You are ready to shop for a home but need to know how much you can afford first. Naturally, you want to seek a pre-approval. But is just one enough?
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While there’s no magic number that fits every situation, we often recommend that you obtain at least three pre-approvals. This way you know what different lenders offer. Going beyond three pre-approvals may be a waste of time on your part as most offerings are close enough that you’ll start seeing duplicates.
What is a Pre-Approval?
A pre-approval is a letter the lender writes that states the amount of the loan you may receive based on the conditions they state. Lenders provide this letter after they evaluate your credit, income, assets, and liabilities. It is not a guaranteed approval. It does show sellers that you do have the ability to secure financing, though. It’s a great way to get your foot in the door with sellers as it shows them you are a serious buyer. It also helps to keep you on track, knowing how much you can afford.
Again, because it’s not an official approval, you’ll have to satisfy the conditions the lender sets. Usually, it has to do with the property itself. When you ask a lender to pre-approve you, it’s based on a fictional home purchase. The lender determines how much loan you can afford and works the equation backward. In other words, based on your loan and the availability of a down payment, they tell you how much home you can afford.
Some pre-approval letters do include personal conditions, such as verifying continued employment and current income closer to the date of closing. Each lender and borrower will have their own requirements that you must follow.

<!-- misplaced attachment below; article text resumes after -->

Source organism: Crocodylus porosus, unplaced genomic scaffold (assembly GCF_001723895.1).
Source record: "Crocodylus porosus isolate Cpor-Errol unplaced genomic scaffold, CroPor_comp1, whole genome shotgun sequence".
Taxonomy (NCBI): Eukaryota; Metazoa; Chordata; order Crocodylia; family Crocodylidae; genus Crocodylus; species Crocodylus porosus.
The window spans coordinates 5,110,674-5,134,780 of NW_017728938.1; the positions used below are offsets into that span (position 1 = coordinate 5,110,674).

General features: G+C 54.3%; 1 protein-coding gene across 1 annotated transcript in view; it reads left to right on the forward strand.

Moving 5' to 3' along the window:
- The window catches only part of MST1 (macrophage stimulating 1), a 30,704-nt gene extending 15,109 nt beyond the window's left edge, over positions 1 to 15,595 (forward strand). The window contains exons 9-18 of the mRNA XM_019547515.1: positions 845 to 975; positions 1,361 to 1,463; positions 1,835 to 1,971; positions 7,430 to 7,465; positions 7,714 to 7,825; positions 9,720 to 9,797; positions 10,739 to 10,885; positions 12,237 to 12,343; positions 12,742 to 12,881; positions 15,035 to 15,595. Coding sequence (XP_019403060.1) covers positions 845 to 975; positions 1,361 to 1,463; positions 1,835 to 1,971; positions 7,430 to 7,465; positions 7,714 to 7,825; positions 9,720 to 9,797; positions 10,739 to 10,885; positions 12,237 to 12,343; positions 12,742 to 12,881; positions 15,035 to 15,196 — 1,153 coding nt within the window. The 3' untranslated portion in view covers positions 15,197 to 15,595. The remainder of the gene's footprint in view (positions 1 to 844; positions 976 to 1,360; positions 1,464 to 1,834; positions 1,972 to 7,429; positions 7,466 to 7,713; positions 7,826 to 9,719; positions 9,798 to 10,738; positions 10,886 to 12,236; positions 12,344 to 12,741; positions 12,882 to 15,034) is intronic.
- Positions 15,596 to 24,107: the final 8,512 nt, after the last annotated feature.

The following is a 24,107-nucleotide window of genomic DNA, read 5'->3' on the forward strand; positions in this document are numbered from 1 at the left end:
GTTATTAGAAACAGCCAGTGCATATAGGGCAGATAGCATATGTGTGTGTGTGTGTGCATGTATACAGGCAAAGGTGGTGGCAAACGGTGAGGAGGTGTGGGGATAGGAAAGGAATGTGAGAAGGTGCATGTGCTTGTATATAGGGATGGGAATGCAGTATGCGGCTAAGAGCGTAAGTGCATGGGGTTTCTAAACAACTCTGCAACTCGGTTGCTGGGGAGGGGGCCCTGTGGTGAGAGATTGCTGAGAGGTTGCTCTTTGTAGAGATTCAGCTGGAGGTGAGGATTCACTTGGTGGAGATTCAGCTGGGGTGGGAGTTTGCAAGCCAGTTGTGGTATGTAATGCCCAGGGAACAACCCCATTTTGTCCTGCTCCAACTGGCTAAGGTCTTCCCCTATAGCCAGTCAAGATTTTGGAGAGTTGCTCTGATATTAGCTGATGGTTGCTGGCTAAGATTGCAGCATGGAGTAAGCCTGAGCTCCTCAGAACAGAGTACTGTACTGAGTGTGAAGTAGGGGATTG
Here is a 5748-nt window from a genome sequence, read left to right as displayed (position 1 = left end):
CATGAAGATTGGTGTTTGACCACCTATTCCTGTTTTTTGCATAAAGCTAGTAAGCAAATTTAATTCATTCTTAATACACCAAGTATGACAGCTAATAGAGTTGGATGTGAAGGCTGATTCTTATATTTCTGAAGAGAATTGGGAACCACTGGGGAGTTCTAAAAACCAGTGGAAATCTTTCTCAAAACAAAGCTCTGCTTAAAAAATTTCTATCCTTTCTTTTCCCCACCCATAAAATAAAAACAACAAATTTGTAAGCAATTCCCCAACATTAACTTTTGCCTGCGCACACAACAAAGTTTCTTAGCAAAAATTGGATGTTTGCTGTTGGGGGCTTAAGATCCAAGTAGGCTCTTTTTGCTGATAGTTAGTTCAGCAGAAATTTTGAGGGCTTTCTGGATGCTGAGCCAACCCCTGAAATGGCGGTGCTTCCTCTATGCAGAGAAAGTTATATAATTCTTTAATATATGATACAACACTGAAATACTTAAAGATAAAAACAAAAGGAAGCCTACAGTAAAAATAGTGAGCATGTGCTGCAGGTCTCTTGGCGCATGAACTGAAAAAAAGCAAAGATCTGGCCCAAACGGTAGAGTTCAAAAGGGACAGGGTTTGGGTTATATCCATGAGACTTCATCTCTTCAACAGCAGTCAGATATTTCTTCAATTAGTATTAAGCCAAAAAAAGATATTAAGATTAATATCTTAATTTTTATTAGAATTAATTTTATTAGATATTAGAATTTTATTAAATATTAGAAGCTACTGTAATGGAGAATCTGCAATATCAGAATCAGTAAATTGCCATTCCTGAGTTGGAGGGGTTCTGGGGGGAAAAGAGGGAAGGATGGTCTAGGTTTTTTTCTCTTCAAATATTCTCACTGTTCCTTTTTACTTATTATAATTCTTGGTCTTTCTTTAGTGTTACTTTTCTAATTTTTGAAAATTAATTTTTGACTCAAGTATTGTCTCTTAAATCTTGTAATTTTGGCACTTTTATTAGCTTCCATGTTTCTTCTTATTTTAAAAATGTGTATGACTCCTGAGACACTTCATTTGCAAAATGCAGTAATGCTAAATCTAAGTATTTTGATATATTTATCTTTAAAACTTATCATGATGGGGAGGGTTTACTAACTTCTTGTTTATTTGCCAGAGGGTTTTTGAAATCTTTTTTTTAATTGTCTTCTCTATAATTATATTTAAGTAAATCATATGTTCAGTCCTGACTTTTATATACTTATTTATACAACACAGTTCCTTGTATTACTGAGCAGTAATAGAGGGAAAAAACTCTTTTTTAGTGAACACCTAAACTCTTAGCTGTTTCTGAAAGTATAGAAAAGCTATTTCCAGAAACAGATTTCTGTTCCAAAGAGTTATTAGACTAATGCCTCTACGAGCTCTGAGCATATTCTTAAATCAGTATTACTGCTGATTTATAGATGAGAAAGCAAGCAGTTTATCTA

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How Does it Hurt Your Credit?
If you are familiar with credit scores and credit inquiries, you may worry what applying with several lenders does to your credit. Normally, you would see approximately a five-point hit for each inquiry. There’s an exception to the rule, though. If you apply for the mortgage with different lenders within a short period (usually 30 days), the credit bureaus consider it one inquiry. They recognize the need to shop around and find the best rate. Don’t stretch your shopping out over a longer period, though, otherwise, it may count as multiple inquiries.
What Can Different Lenders Offer?
You might think if you shop for an FHA loan, for example, it would be the same for each lender. That’s not the case, though. You’ll likely find different rates and even terms from different lenders.
Although it’s the same program, the lenders determine what you can receive. The FHA sets the basic guidelines, but lenders can add to it. For example, the FHA allows credit scores as low as 580. Some lenders feel that is too risky, so they require a 620. Other lenders, however, may accept the 580 credit score, but hit you with a higher interest rate, more fees, or stricter guidelines.
When you shop around with different mortgage companies, you can see what is available to you out there. It helps you know that you are choosing the best rate and terms for your situation. Sometimes, shopping around can even work to your benefit if you let the lender know. Let’s say Lender A gave you a much better interest rate than Lender B. Sometimes letting Lender B know of Lender A’s rate encourages Lender B to beat that rate. This could give you an even better loan in the end.
The bottom line is that it’s up to you if you want to seek a pre-approval from multiple lenders. We feel that it’s a good idea. It’s like comparison shopping for a car or appliances. You want the best deal available to you. Since you will likely have this mortgage for the next 15 to 30 years, you want the best deal available to you so that you can save the most money in the end.
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